The Long Road To Comrades

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Whilst researching some running expeditions I was advised to get in touch with Dave Chamberlain as he was currently running around The World. Dave would be able to give me a bit of advice about long distance running. As I was chatting to Dave he asked if I was free in May and would I fancy running from Cape Town to Comrades? Without really thinking about it or asking what I was getting involved in, I said yes!

Turns out I had signed myself up to something quite ridiculous. We were going to attempt to run 90km a day for 20 days and on the final day compete in the Comrades Ultra Marathon. I was so bloody scared of what I had signed up to do but also intrigued to see how far my body could go. A few people that I told about this trip told me that there was no way that I could do it and asked why I was even bothering to try. This made me think; I know I can do 90km in one go. I have done it before and I know I can probably do it twice, but can I do it 20 times? 

On the 21 May we all assembled in Cape Town. The team consisted of;

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From Left to Right:

Two Box Dave - The initial ring leader that gathered us all together. Despite us having 3 cars for the duration of the trip Dave insisted on only having two shoe boxes tied together with a shoelace to fit his things in; a change of clothes and a toothbrush (I think).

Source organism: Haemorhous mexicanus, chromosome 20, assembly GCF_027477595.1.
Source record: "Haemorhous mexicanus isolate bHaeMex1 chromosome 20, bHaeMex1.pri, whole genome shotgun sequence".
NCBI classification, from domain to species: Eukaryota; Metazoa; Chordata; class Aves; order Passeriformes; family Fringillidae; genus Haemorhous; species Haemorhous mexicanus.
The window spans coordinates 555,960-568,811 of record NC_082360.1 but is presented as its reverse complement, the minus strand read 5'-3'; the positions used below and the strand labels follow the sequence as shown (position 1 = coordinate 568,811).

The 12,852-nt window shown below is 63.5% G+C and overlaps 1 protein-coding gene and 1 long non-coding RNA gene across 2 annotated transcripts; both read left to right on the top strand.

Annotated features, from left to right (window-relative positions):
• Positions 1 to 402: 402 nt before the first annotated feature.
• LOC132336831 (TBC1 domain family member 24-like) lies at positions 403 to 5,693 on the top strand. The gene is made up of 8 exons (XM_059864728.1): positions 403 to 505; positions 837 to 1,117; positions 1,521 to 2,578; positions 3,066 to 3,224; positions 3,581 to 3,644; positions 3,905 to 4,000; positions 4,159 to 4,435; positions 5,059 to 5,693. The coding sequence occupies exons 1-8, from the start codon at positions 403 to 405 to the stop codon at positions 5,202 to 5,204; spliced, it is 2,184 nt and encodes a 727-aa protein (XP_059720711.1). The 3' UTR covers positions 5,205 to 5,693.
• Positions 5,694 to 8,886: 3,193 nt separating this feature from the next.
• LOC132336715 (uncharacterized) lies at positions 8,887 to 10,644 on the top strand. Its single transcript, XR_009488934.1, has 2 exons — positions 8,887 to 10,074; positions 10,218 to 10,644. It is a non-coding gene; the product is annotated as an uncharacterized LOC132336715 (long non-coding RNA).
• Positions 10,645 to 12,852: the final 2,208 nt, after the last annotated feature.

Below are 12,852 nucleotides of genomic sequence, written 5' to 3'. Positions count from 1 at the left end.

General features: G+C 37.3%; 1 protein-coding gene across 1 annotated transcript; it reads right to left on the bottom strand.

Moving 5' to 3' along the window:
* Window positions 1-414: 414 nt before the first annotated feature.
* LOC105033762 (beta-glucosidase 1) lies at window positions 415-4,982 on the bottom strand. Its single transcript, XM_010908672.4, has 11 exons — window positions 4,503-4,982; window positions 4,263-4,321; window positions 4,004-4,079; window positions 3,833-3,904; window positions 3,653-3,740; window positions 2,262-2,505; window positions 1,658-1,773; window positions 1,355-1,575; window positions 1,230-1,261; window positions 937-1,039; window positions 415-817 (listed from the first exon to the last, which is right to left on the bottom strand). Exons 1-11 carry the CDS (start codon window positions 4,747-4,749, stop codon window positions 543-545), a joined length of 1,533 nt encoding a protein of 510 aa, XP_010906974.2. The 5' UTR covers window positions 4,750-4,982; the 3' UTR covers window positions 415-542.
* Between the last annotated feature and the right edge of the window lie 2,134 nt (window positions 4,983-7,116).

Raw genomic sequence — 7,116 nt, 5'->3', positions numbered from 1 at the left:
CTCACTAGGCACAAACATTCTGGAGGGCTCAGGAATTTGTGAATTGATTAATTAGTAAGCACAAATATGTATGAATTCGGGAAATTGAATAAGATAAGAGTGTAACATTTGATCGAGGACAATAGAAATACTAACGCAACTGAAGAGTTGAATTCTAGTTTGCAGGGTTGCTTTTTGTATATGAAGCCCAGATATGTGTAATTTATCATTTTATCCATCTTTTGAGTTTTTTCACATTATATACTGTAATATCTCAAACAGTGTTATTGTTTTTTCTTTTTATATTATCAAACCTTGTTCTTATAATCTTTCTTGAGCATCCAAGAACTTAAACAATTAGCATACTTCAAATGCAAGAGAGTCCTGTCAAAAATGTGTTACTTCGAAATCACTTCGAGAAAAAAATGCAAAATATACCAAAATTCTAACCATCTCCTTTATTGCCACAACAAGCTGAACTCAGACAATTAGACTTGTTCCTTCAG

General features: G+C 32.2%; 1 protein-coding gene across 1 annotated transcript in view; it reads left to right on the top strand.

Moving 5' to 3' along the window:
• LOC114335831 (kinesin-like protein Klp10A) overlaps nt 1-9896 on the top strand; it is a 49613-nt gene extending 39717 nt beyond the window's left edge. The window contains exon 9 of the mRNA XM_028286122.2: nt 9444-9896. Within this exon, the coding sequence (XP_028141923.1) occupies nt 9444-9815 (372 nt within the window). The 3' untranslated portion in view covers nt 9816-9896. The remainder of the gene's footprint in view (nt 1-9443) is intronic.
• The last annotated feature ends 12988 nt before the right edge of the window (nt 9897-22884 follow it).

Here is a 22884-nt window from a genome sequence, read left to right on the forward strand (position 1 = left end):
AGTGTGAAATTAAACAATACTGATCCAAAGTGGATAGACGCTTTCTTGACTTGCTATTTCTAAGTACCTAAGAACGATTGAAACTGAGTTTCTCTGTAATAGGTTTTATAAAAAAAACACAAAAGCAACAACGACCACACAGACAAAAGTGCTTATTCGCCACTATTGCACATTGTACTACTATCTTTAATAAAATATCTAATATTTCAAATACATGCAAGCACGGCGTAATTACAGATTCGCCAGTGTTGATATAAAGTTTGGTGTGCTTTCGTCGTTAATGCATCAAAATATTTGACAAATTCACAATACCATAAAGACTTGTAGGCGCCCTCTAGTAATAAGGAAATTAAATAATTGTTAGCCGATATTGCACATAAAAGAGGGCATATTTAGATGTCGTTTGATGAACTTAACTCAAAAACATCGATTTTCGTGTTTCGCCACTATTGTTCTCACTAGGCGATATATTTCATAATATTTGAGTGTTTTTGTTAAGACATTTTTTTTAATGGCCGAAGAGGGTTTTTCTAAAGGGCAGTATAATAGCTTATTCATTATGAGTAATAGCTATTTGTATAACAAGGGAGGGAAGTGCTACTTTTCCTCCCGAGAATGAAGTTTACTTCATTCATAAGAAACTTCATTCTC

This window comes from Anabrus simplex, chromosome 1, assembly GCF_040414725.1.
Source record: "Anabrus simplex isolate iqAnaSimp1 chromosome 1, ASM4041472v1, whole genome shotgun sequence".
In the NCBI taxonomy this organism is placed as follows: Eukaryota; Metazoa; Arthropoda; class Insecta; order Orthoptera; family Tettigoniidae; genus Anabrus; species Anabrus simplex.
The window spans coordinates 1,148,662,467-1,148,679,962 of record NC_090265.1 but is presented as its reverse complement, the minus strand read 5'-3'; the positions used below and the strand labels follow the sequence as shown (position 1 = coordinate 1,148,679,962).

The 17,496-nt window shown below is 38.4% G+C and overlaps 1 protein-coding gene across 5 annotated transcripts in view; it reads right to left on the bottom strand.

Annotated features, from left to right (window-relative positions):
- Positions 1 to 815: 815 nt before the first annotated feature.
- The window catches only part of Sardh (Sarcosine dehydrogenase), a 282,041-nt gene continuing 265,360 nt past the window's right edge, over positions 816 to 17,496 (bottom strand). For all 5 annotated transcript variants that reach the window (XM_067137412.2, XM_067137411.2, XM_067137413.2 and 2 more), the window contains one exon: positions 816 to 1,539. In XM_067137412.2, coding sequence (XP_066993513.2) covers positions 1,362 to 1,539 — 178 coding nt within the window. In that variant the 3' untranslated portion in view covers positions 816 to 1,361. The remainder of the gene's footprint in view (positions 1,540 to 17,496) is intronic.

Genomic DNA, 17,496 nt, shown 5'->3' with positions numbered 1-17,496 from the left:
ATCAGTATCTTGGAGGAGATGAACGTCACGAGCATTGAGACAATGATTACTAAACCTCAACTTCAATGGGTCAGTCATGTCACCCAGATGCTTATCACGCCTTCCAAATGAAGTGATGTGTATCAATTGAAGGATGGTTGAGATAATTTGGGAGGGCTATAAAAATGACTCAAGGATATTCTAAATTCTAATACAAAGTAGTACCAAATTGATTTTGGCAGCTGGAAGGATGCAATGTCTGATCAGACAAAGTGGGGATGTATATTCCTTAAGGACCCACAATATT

Alex 'Hey Cow' Tucker - Our resident American who smashed a whole cake, a big cake on his own without even thinking about sharing it with the rest of us. It was an impressive feat!

Koot that rhymes with Boot - Despite getting told how to pronounce his name about 84 times I still couldn't nail it. He made sure we were all ready to rock and roll and on the road by 5am on the first few mornings! Oh and he also had the shortest shorts known to man...even shorter than mine and that is saying something! 

Magic Mike - Mike pretty much sorted us all out and made sure we were headed in the right direction and had somewhere to sleep every night. If it wasn't for him I am sure there would have been many more tears and a few tantrums. He is a little legend!

Roger Dodger - Sheeesh! Quite possibly the coldest man on earth who can run at the speed of a jaguar when he is listening to the Foo Fighters I am not even exaggerating! 

I had never met these guys before and had not only signed up to running across a country with them in 20 days, but also to spending 24hrs a day with them. What could possibly go wrong?

Our support crew consisted of: Nat, Denise and Miriam and a camera crew consisting of Morgan and Rob. These guys were absolutely awesome and no doubt held our little team together with peanut butter sandwiches and show tunes!  They put up with our crazy ultra runner demands and antics and all rather cheerily. 

This was our route. It would see us start in Cape Town and wind our way through the wine farms over insane passes, across the desert through remote farms and finish at the seaside in Durban 20 days later!

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The first 4 days were awesome! The scenery was amazing as we left Cape Town behind us and headed up mountain passes along winding roads, through beautiful vineyards whoose leaves shone red, yellow and brown in the autumn sunshine. The weather (bar day 3) was beautiful and it really felt like we were doing something special.